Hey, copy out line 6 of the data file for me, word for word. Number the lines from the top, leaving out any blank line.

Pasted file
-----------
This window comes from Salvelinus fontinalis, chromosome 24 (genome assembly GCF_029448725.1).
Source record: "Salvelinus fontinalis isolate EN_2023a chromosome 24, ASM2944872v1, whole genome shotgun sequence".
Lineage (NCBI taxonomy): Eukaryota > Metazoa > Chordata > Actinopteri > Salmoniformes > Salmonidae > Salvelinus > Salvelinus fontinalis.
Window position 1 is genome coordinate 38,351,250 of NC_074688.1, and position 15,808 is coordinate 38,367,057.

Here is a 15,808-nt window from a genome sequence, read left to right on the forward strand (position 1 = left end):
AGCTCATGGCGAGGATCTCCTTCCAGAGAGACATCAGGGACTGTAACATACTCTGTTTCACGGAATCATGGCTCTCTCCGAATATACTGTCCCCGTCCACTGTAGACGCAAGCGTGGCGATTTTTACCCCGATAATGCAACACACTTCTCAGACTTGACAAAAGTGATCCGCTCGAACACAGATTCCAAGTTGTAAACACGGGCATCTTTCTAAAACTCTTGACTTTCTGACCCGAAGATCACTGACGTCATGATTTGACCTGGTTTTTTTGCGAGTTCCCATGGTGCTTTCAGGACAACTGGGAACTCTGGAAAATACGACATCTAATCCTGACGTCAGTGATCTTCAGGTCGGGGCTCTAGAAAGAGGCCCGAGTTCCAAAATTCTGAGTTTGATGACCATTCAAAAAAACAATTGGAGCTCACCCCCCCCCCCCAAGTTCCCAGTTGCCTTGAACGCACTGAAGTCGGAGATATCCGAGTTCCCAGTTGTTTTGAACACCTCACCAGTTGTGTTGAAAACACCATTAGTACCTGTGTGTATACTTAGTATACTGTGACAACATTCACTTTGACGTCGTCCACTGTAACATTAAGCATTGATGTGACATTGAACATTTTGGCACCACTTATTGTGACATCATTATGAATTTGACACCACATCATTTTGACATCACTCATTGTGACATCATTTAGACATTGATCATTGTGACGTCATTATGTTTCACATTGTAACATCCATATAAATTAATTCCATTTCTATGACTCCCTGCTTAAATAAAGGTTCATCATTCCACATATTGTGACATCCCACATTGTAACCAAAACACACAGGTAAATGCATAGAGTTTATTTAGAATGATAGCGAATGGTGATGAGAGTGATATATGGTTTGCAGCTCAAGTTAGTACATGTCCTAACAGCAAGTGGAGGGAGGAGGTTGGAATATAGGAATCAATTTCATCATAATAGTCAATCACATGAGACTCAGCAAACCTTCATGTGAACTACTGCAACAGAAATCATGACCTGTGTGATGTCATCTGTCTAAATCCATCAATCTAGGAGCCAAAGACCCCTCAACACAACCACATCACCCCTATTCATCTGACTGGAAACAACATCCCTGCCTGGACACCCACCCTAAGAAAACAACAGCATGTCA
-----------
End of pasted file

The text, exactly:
AGCTCATGGCGAGGATCTCCTTCCAGAGAGACATCAGGGACTGTAACATACTCTGTTTCACGGAATCATGGCTCTCTCCGAATATACTGTCCCCGTCCACTGTAGACGCAAGCGTGGCGATTTTTACCCCGATAATGCAACACACTTCTCAGACTTGACAAAAGTGATCCGCTCGAACACAGATTCCAAGTTGTAAACACGGGCATCTTTCTAAAACTCTTGACTTTCTGACCCGAAGATCACTGACGTCATGATTTGACCTGGTTTTTTTGCGAGTTCCCATGGTGCTTTCAGGACAACTGGGAACTCTGGAAAATACGACATCTAATCCTGACGTCAGTGATCTTCAGGTCGGGGCTCTAGAAAGAGGCCCGAGTTCCAAAATTCTGAGTTTGATGACCATTCAAAAAAACAATTGGAGCTCACCCCCCCCCCCCAAGTTCCCAGTTGCCTTGAACGCACTGAAGTCGGAGATATCCGAGTTCCCAGTTGTTTTGAACACCTCACCAGTTGTGTTGAAAACACCATTAGTACCTGTGTGTATACTTAGTATACTGTGACAACATTCACTTTGACGTCGTCCACTGTAACATTAAGCATTGATGTGACATTGAACATTTTGGCACCACTTATTGTGACATCATTATGAATTTGACACCACATCATTTTGACATCACTCATTGTGACATCATTTAGACATTGATCATTGTGACGTCATTATGTTTCACATTGTAACATCCATATAAATTAATTCCATTTCTATGACTCCCTGCTTAAATAAAGGTTCATCATTCCACATATTGTGACATCCCACATTGTAACCAAAACACACAGGTAAATGCATAGAGTTTATTTAGAATGATAGCGAATGGTGATGAGAGTGATATATGGTTTGCAGCTCAAGTTAGTACATGTCCTAACAGCAAGTGGAGGGAGGAGGTTGGAATATAGGAATCAATTTCATCATAATAGTCAATCACATGAGACTCAGCAAACCTTCATGTGAACTACTGCAACAGAAATCATGACCTGTGTGATGTCATCTGTCTAAATCCATCAATCTAGGAGCCAAAGACCCCTCAACACAACCACATCACCCCTATTCATCTGACTGGAAACAACATCCCTGCCTGGACACCCACCCTAAGAAAACAACAGCATGTCA